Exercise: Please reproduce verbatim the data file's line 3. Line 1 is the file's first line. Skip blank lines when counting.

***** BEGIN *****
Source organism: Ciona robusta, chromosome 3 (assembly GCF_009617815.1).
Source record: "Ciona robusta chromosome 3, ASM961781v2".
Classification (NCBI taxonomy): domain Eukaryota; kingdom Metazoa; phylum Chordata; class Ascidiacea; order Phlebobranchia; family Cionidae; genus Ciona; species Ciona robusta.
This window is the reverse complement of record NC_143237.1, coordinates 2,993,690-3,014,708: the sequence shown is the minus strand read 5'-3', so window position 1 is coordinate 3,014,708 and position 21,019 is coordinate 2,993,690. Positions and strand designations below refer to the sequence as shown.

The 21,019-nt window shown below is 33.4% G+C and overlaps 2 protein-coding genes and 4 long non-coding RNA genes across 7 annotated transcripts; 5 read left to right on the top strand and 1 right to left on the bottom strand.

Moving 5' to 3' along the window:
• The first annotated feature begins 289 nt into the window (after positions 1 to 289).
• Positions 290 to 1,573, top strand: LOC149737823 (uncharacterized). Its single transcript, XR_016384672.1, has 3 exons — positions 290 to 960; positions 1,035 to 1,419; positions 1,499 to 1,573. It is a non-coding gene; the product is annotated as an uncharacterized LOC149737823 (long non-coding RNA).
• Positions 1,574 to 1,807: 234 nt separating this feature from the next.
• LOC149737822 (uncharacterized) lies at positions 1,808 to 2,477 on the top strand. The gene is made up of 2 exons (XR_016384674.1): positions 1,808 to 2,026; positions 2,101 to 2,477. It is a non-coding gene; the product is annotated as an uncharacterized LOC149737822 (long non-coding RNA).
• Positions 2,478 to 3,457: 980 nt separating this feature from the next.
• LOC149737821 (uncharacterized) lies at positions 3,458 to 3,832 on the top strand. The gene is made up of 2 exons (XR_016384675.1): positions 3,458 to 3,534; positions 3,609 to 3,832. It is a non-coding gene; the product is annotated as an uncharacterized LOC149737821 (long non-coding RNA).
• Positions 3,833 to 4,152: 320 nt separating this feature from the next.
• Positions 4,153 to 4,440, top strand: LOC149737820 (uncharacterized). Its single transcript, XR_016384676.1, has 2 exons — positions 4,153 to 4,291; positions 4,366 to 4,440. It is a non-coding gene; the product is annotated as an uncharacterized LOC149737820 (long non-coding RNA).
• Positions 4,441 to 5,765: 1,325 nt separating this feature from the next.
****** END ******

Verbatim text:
Classification (NCBI taxonomy): domain Eukaryota; kingdom Metazoa; phylum Chordata; class Ascidiacea; order Phlebobranchia; family Cionidae; genus Ciona; species Ciona robusta.